After all of our work preparing for the World Equestrian Games, experiencing the eventing championship last weekend was awesome, it was so much fun to watch. There was never a dull moment on cross-country. It was as hard of a project as I’ve ever worked on, for any number of reasons. It’s always hard to work on a complicated venue; we had the constant storm threat hanging over us, we had all the elements of TV, and the Endurance failure added to the stress of cross country needing to be a success. The pressure was on to produce a good result and that cross country experience put the world games back on the map. I’ve been part of Tryon for a long time, and wanted it to be successful, so the pressure really increased after endurance but I think it met and exceeded expectations tenfold.
The footing was amazing, it held up really well, and I think that turf will be good for the driving as well. What you have here is more sun than many places on earth; you also have a lot of water. If you have those, and you add fertilizer, the grass will grow.
Now all the eventing jumps have been removed and the driving course is ready to go. Early on, we had course designers Richard Nicholl (driving) and Mark Phillips (eventing) here at the same time so that they could coordinate: for example Mark had done the lighthouse water and modified his drawings in a way that worked better for him, and then Richard had planned the Longines water and Mark made some modifications that worked better for eventing – everybody stood in the same field, and sat at the same table and worked together to create a cohesive plan.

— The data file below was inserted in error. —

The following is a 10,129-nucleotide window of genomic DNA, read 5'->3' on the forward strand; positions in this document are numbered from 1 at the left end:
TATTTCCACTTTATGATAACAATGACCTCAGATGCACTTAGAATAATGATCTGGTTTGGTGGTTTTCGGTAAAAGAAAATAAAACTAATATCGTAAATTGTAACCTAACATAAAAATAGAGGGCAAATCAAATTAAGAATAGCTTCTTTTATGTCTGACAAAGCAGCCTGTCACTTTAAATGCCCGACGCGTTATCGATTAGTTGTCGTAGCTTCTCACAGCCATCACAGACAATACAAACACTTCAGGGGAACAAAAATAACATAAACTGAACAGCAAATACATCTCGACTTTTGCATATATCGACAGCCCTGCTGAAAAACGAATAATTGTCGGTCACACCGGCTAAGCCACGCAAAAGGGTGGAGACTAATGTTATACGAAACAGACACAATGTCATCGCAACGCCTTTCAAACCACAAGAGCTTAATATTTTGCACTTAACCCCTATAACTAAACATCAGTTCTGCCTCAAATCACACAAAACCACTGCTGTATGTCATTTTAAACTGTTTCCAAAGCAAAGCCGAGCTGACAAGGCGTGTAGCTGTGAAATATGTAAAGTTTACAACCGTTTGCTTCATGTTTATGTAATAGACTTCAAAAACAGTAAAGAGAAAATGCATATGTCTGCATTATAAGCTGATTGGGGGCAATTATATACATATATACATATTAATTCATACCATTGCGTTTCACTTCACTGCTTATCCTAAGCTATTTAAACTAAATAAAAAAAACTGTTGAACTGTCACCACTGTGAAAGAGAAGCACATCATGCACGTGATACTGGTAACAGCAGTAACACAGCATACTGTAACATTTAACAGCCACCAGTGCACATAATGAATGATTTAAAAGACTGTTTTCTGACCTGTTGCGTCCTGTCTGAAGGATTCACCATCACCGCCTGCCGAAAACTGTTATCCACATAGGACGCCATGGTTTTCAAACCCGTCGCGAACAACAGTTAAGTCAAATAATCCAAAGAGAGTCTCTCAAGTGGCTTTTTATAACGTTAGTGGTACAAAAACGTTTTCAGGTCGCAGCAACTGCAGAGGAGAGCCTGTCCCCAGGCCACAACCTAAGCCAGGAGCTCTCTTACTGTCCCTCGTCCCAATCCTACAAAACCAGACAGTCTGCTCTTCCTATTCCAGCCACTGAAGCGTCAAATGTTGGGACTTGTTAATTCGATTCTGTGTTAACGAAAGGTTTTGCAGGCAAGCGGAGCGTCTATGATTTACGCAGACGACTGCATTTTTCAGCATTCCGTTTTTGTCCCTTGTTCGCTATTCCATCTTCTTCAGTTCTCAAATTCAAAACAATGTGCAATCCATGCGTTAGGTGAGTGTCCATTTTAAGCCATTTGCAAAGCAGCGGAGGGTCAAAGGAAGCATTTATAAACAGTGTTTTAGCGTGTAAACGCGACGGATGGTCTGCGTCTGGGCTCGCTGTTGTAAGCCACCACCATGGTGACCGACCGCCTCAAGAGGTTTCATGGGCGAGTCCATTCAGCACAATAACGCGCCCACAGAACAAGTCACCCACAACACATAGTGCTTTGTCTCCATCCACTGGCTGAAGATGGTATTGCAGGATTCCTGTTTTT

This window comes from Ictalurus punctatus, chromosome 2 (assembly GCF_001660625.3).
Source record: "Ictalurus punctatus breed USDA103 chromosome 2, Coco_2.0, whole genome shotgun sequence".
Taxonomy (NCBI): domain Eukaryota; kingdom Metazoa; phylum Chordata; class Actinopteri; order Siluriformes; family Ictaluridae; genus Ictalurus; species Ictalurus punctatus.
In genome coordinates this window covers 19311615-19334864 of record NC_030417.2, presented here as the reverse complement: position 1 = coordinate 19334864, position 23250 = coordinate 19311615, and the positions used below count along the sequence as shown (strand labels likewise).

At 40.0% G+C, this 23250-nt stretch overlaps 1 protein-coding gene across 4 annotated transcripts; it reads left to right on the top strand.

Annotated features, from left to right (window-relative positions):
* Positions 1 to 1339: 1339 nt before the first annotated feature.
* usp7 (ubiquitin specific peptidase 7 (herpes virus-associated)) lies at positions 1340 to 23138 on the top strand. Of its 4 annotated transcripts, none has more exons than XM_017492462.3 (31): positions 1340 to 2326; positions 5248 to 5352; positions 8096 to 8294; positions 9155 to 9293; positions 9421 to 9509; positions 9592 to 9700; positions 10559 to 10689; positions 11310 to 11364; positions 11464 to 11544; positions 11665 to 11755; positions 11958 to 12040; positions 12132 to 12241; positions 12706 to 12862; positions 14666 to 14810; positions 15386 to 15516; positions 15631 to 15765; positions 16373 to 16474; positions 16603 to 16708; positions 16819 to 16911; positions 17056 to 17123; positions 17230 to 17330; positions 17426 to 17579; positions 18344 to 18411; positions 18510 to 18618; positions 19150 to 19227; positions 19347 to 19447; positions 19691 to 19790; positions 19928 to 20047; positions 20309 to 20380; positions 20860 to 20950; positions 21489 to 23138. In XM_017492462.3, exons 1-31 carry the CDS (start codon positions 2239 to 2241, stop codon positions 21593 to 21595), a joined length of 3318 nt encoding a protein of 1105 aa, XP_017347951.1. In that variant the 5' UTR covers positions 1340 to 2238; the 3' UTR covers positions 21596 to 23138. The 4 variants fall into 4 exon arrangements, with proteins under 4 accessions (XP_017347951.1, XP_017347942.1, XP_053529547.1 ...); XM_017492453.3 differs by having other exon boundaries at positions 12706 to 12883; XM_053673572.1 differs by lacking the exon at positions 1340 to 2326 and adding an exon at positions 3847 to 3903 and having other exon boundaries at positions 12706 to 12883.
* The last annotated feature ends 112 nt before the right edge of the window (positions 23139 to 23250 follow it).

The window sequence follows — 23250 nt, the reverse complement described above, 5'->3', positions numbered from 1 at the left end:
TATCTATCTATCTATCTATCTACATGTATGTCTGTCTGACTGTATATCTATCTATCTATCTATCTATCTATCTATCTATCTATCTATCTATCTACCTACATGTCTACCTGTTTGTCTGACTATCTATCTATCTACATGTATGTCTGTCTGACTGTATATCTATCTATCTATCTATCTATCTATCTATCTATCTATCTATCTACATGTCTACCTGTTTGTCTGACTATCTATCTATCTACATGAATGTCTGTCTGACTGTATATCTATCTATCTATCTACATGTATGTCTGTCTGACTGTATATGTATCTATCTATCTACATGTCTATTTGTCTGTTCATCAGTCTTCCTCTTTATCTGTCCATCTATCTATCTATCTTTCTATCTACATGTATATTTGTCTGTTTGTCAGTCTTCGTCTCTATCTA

The pylons that Richard is using in his Lighthouse water were also used in the eventing lake water; they are driving around the sailboats, and they’re using the fountains in the Longines water in a technical way: they will drive through the spray for their fast route.
Putting together all the pieces has been incredible; we even switched a lot of the driving stuff over Saturday night after cross country, while the ground was still dry. There were two days we couldn’t run the loader and do the heavy work so that kept us on schedule.
Our crew will be on course throughout the competition, and Saturday night we will clean up. I’ve been here for a few weeks and it has been an incredible experience. Having that storm blow through in the middle made it even more epic and memorable!
I don’t know if there’s anything on the calendar, but the idea is to have driving competitions here in the future. The Fork will use the course for eventing, and we’re working on a storage container for all the decorative pieces like the seagulls, the turtles and so on – all that stuff was a lot of work so we want to preserve it. They’ll also use some of the decorative pieces like the mushrooms on the show jumping course this weekend.
I talked to Mark Phillips on the way out about what The Fork might look like. While we have all this great stuff here, I think we’ll do the one, two and three-star down at the White Oak location and there’s a bit of work involved to turn a World Games course into a regular event. We’ll take all the good stuff, change things around and make it work. We’ll have world-class eventing here for a long time if we keep the momentum going.